In 1978, the country gained worldwide attention when American religious cult leader Jim Jones and 900 of his followers committed mass suicide in Jonestown, Guyana.

Burnham ruled Guyana until his death in 1985 (from 1980 to 1985, after a change in the constitution, he served as president). Guyana's first independent decades were marked by continued racial unrest between Indian-Guyanese and Afro-Guyanese as well as economic malaise.

Desmond Hoyte of the PNC became president in 1985, but in 1992 the PPP reemerged, winning a majority in the general election. Jagan became president, and the former Marxist succeeded in reviving the economy. After his death in 1997, his wife, Janet Jagan, was elected president. Former finance minister Bharrat Jagdeo assumed the presidency in 1999.

Racial Disputes, Border Disputes Hinder Progress

Guyana's potential economic development was hurt in 2000 as border disputes with both Venezuela to the west and Suriname to the east heated up. Suriname and Guyana have been unable to resolve the border dispute in an oil-rich coastal area. Venezuela's president Hugo Chavez has revived the 19th-century claim to more than half of Guyana's territory.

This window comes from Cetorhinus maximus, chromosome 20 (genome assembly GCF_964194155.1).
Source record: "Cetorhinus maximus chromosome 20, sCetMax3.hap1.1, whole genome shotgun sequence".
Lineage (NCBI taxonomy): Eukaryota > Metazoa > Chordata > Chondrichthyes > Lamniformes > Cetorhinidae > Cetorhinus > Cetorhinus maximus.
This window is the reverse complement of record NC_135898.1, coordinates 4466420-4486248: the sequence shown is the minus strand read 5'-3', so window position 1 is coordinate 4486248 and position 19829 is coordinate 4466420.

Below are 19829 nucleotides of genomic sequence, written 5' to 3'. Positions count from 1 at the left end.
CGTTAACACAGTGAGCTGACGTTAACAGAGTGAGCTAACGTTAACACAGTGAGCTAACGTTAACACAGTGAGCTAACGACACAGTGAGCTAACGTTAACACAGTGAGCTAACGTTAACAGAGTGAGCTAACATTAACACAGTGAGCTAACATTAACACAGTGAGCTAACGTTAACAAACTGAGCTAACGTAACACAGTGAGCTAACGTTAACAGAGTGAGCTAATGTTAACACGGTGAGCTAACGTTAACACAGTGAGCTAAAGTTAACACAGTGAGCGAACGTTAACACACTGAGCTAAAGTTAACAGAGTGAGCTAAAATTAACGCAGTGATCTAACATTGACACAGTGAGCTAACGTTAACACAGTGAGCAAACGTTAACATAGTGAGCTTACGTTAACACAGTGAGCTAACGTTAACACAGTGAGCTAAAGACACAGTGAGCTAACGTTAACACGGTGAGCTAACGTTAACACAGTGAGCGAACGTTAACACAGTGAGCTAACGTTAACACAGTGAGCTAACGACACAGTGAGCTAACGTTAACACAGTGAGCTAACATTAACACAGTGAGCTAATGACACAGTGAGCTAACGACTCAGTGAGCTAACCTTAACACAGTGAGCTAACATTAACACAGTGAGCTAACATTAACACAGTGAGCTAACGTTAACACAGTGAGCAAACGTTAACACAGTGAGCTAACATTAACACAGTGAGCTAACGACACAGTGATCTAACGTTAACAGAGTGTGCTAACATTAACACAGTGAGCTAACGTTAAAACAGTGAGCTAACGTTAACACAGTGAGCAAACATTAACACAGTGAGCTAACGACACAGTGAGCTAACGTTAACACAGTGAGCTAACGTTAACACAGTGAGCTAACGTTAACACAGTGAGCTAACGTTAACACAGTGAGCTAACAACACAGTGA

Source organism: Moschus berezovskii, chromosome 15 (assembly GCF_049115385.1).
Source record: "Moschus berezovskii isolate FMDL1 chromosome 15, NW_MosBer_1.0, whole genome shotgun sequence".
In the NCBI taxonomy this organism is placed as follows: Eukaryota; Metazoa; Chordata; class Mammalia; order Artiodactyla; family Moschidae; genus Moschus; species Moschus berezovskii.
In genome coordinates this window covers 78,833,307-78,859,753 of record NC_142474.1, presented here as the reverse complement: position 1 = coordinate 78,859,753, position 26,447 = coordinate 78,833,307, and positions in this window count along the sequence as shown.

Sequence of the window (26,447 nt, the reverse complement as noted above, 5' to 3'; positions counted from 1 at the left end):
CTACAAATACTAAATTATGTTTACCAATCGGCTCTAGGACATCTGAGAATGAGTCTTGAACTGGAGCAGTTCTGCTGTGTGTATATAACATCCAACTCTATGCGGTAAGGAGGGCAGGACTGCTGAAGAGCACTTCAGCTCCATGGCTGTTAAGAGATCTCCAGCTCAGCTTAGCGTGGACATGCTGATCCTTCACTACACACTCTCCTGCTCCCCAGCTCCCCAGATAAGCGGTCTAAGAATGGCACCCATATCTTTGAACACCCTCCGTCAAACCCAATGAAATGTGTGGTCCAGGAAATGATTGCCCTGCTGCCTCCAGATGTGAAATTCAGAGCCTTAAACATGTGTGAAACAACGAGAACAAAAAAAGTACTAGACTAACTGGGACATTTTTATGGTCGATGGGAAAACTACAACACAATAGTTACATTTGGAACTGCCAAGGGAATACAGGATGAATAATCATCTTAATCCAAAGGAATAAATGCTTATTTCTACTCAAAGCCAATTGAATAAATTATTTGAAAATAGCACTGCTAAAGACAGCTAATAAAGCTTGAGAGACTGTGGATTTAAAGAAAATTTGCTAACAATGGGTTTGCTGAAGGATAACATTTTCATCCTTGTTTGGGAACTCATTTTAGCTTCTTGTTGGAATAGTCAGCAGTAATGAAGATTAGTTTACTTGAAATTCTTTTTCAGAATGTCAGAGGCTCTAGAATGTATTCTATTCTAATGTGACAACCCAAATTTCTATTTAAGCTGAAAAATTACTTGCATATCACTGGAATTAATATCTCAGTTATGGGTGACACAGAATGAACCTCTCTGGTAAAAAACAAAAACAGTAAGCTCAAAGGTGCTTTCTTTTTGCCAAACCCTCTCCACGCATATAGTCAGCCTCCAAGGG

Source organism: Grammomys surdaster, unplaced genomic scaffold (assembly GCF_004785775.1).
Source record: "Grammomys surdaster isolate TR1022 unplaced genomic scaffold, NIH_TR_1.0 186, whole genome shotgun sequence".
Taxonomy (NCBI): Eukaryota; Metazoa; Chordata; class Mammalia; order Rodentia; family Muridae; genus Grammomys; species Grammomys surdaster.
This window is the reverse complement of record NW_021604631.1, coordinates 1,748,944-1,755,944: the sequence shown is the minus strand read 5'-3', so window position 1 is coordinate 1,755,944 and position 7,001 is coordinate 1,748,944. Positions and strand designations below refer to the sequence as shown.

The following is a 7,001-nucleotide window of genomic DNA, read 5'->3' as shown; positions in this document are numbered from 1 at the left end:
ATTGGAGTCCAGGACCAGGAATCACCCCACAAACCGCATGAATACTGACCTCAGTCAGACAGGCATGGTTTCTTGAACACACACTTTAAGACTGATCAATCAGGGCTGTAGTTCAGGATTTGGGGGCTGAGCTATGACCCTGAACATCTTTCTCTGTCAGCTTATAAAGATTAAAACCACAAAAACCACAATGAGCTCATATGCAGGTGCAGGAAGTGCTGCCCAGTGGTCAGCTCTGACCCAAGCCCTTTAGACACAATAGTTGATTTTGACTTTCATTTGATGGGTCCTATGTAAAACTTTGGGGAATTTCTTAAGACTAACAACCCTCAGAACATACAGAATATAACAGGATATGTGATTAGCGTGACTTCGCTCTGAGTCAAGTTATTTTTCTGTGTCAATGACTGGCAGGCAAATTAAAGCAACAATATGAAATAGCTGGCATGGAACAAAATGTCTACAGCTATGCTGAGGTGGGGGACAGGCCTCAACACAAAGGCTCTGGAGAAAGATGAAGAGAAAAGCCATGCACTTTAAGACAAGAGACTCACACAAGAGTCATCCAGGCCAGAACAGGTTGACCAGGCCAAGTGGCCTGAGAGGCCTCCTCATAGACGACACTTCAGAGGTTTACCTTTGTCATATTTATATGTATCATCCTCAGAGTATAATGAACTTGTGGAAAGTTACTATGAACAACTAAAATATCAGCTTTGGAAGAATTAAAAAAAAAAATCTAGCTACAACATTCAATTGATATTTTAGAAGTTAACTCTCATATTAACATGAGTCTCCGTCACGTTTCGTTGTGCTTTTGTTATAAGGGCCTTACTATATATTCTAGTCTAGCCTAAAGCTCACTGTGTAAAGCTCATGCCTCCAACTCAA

In March 2001, Bharrat Jagdeo won a second term in elections that underscored Guyana's bitter racial tensions. The reelection of Jagdeo, an ethnic East Indian, caused rioting among Afro-Guyanese, who claimed widespread election fraud.

In Jan.–Feb. 2005, the country experienced its worst natural disaster. More than a third of the country's population was affected by devastating flooding.

Ramotar Elected President, but His Party Fails to Win Majority

In Nov. 2011, Donald Ramotar, the General Secretary of the People's Progressive Party (PPP), was elected president. Ramotar was the PPP's unanimous choice as the party's presidential candidate. Ramotar was elected by a slim margin while his party fell one seat short of a parliamentary majority, which means two opposition parties would now hold a majority of seats in the National Assembly.

The opposition parties said that the presidential election had been tampered with. However, Guyana's electoral authority reported that the election was fair.

Opposition Wins by Narrow Margin in 2015 Elections

In the 2015 elections, the opposition party, A Partnership for National Unity-Alliance for Change, won by a narrow margin, taking 50% of the vote. President Ramotar's party, the People's Progressive Party, received 49%. Leader of the opposition, David Granger, became president, which ended the People's Progressive Party's 23 year rule.

A military officer, Granger became Commander of the Guyana Defense Force in 1979. He retired from the military in 1992, and founded a news magazine, the Guyana Review, that same year. He served as the magazine's managing editor. Afro-Guyanese, Granger has vowed to ease racial tensions in the country.

See also Encyclopedia: Guyana.
U.S. State Dept. Country Notes: Guyana